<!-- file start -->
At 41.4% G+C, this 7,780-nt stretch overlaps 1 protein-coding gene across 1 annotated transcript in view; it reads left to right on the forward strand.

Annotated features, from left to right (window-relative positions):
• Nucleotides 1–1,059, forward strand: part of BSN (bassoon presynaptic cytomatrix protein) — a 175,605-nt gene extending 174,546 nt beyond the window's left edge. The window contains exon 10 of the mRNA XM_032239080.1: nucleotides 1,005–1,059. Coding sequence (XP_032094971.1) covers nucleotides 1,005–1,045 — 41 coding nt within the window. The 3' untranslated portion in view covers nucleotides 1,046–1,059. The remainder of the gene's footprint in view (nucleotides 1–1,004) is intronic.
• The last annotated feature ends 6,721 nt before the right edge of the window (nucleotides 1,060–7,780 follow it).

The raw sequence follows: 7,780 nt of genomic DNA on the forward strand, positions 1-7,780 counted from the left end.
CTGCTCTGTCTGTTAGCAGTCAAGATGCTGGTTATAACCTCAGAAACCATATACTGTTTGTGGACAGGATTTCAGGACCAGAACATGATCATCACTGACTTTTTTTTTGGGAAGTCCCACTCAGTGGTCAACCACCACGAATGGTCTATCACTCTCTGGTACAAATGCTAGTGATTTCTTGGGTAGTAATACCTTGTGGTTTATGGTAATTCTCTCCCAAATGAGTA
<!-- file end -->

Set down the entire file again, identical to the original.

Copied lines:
At 41.4% G+C, this 7,780-nt stretch overlaps 1 protein-coding gene across 1 annotated transcript in view; it reads left to right on the forward strand.

Annotated features, from left to right (window-relative positions):
• Nucleotides 1–1,059, forward strand: part of BSN (bassoon presynaptic cytomatrix protein) — a 175,605-nt gene extending 174,546 nt beyond the window's left edge. The window contains exon 10 of the mRNA XM_032239080.1: nucleotides 1,005–1,059. Coding sequence (XP_032094971.1) covers nucleotides 1,005–1,045 — 41 coding nt within the window. The 3' untranslated portion in view covers nucleotides 1,046–1,059. The remainder of the gene's footprint in view (nucleotides 1–1,004) is intronic.
• The last annotated feature ends 6,721 nt before the right edge of the window (nucleotides 1,060–7,780 follow it).

The raw sequence follows: 7,780 nt of genomic DNA on the forward strand, positions 1-7,780 counted from the left end.
CTGCTCTGTCTGTTAGCAGTCAAGATGCTGGTTATAACCTCAGAAACCATATACTGTTTGTGGACAGGATTTCAGGACCAGAACATGATCATCACTGACTTTTTTTTTGGGAAGTCCCACTCAGTGGTCAACCACCACGAATGGTCTATCACTCTCTGGTACAAATGCTAGTGATTTCTTGGGTAGTAATACCTTGTGGTTTATGGTAATTCTCTCCCAAATGAGTA